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Quarterbacks are already shaping the top of the NFL draft

Anthony Richardson of Florida and CJ Stroud of Ohio State both are expected to go high in the first round of the NFL draft. (Stacy Revere/Getty Images)
8 min

Bryce Young did not do much at the NFL’s annual scouting combine. Nor did he have to.

The Alabama quarterback remains poised to be the first player selected when the draft begins next month, in the eyes of many top executives and talent evaluators, and for all of the perceived warts of this quarterback class, the industry is expecting four college passers to go within the first 10 picks. The order in which they will be selected remains unclear, but Young, Florida’s Anthony Richardson — who benefited most from the combine after his displays of freakish athletic talent — Ohio State’s C.J. Stroud and Kentucky’s Will Levis would all probably be top 10 picks if the draft were held today, and some would not be shocked if half of the first eight selections were quarterbacks.

“Young will go first,” said one NFL personnel executive, who spoke on the condition of anonymity because he is not permitted by his team to speak freely about prospects, but who has seen this quarterback class extensively. “He checked the boxes he had to check. Measured 5-10. Hands are big enough. The Bears are trading out of that [No. 1 overall] pick, and someone is taking Young there.”

An NFL general manager, under similar restrictions about discussing prospects, concurred, and both officials said that from what they have gleaned, the Houston Texans (second overall), Indianapolis Colts (fourth) and Seattle Seahawks (fifth) are among the teams exploring what it might take to land the first pick.

“I would be surprised if Young isn’t the [first] pick,” the GM said.

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After that, it gets murky.

Richardson’s athletic prowess — the speed at which he ran with his chiseled, 244-pound frame; the way he threw the deep ball; and the prowess with which he leaped and jumped — drew raves in Indianapolis and cemented him as a top 10-ish pick. Some would not flinch if he was drafted in the top three. “I think he’s the second [quarterback] to go,” the executive said. “He’s going to be a two-to-three year project, I think, and you shouldn’t draft off the combine, but with only 13 games [started in college], you can’t ignore it, either.”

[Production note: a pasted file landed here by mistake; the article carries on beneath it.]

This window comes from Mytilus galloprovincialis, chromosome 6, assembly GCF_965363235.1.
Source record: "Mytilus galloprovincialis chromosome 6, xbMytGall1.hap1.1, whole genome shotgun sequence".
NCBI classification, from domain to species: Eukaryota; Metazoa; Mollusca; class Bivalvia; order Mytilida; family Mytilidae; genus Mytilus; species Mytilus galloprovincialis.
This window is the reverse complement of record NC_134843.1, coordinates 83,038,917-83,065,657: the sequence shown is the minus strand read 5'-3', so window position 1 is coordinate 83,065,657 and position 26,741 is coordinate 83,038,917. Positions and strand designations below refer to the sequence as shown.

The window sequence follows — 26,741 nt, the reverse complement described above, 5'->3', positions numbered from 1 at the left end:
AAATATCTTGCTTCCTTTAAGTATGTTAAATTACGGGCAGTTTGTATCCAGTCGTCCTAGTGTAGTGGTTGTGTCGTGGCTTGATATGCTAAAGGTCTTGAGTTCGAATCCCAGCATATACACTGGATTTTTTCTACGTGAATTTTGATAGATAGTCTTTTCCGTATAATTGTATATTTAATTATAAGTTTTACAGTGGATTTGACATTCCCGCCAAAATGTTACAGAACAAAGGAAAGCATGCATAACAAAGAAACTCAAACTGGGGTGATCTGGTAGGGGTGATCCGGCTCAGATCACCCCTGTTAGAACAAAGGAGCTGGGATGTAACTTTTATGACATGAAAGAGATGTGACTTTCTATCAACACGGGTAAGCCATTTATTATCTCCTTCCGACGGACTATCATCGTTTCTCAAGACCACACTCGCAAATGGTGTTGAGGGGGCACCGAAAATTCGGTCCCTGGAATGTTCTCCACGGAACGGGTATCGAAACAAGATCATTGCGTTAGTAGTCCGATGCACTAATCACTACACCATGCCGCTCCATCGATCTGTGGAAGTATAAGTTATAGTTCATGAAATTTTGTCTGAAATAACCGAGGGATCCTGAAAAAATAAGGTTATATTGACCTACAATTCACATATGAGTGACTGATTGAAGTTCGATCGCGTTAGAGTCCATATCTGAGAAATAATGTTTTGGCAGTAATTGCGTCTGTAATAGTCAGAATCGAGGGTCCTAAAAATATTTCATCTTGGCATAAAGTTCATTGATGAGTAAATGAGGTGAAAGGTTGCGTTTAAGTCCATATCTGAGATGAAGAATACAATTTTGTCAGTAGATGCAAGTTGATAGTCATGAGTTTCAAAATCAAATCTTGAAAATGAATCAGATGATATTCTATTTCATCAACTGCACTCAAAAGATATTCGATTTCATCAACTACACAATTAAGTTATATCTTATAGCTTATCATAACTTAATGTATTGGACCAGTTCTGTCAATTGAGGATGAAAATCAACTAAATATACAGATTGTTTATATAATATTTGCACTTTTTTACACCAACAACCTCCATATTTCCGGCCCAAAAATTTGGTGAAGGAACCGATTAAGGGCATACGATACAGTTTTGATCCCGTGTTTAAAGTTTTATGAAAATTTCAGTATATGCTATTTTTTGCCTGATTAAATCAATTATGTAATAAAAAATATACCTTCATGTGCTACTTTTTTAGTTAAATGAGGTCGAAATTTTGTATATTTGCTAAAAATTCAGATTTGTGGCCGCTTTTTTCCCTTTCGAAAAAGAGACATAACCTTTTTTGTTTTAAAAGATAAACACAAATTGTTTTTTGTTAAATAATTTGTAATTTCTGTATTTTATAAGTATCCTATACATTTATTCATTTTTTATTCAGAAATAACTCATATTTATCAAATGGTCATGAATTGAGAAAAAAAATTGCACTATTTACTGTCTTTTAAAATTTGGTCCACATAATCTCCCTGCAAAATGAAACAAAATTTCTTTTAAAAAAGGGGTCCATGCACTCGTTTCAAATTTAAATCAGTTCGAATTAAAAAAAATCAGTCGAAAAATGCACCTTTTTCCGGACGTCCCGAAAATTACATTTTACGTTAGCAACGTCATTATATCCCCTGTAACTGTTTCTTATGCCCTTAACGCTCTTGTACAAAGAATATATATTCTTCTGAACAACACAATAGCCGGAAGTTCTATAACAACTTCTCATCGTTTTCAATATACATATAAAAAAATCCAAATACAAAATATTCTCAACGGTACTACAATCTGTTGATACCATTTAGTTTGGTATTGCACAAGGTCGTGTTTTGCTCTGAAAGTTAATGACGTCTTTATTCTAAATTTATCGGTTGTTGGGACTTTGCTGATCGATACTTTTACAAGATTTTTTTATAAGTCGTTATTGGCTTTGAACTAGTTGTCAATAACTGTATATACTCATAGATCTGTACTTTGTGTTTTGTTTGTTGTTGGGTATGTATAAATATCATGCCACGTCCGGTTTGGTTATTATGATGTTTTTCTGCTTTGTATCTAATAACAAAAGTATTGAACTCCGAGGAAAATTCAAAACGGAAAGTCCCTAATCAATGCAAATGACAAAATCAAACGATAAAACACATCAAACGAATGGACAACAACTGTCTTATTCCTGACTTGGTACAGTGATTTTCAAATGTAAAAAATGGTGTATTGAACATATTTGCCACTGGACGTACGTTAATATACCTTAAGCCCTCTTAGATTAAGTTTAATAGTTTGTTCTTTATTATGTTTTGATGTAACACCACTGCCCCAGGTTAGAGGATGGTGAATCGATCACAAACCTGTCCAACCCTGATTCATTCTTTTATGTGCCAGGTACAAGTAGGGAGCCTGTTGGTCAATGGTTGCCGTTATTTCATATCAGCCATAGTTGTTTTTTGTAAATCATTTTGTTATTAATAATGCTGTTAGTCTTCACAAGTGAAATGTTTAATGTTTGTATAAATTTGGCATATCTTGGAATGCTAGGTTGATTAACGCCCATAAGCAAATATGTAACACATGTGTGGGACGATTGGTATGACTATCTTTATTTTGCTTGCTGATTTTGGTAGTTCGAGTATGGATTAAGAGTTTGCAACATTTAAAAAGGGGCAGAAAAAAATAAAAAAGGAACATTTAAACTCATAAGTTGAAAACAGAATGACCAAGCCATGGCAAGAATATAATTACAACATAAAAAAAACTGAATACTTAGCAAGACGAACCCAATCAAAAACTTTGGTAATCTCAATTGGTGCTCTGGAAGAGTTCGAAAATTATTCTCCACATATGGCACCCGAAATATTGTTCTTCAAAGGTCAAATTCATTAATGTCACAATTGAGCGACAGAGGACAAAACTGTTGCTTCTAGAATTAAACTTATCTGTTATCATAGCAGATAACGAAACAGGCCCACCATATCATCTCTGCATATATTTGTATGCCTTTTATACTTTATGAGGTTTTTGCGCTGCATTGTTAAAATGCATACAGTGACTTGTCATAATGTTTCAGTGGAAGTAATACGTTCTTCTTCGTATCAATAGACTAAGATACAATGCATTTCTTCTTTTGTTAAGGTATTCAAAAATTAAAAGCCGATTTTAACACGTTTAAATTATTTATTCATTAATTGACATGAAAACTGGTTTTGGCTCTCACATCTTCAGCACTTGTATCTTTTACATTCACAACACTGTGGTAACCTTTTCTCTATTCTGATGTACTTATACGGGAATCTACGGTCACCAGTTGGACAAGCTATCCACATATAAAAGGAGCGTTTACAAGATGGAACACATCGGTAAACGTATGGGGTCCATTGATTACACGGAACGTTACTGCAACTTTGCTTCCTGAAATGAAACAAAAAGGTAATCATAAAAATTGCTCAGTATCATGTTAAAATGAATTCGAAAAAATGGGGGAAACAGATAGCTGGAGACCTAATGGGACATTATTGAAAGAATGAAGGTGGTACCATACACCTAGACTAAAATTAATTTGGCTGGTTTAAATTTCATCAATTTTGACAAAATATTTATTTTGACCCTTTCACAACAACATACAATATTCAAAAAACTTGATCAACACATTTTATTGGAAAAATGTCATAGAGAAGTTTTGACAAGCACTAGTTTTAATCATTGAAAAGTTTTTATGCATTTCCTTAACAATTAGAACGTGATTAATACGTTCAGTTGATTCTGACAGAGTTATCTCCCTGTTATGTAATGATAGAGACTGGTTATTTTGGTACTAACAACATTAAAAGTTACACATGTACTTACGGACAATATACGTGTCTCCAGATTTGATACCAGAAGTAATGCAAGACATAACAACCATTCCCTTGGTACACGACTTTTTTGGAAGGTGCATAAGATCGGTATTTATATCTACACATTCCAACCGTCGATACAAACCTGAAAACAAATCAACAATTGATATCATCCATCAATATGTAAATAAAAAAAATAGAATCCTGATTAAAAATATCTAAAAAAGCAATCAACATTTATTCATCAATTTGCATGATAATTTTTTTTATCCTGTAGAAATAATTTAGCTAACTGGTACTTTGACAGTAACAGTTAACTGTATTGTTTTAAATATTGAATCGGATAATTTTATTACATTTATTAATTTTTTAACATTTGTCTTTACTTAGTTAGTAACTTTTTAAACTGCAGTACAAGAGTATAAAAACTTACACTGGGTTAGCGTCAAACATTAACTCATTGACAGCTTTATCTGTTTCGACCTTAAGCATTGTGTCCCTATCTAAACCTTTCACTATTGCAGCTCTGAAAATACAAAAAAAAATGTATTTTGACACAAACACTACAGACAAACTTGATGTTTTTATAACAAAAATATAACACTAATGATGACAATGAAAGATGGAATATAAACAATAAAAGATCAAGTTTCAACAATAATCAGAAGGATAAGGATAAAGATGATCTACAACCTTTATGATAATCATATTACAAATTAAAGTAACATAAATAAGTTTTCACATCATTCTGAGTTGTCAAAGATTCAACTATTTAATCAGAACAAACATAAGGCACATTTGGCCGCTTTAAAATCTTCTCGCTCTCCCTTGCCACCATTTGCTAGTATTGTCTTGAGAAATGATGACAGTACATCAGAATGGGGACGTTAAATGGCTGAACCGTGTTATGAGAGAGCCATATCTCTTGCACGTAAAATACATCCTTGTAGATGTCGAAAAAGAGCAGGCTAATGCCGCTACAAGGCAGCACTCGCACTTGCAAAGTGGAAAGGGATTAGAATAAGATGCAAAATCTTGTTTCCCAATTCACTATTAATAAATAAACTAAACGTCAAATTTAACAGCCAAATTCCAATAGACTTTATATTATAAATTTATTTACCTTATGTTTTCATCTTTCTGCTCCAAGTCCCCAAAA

The general manager said his team, which is not in the quarterback market, would still have Young and Stroud ranked above Richardson, but would understand if Richardson’s unique upside results in him being taken as high as second overall.

“He’s the kind of kid I could see Seattle looking to move up for,” the executive said. “He fits their mold. But [Seattle GM John Schneider] loves to move back. He doesn’t like giving up picks to move up.”

The Lions, who pick sixth, undoubtedly will do extensive scouting work on all of these quarterbacks, but the executive and GM noted how much Detroit trusts veteran Jared Goff and how the team is finally positioned to contend in a less-competitive NFC.

“They love Goff and how he fits their culture, and that’s the kind of thing Dan Campbell really cares about,” the executive said, referring to Detroit’s head coach. “And they kept their play-caller [offensive coordinator Ben Johnson] and they think they can win now. I see them being okay with moving back if someone needs to go to six to get their quarterback.”

The scouting community, for what it’s worth, continues to buzz about the Texans being particularly smitten with Young and the Colts being enamored with Levis. The Carolina Panthers, who pick ninth, are fixated on drafting one of those four quarterbacks, while the Atlanta Falcons (eighth), for all of their purported devotion to second-year signal caller Desmond Ridder, are viewed by other franchises as probable to select a quarterback as well. The Raiders (seventh), meantime, have to add to their quarterback room in a big way. If that doesn’t involve a veteran like Aaron Rodgers, Jimmy Garoppolo or Lamar Jackson, then it most certainly will involve one taken in the first round of the draft.

A perfect scenario for the Bears

Perhaps no team gained more from the combine than the Bears.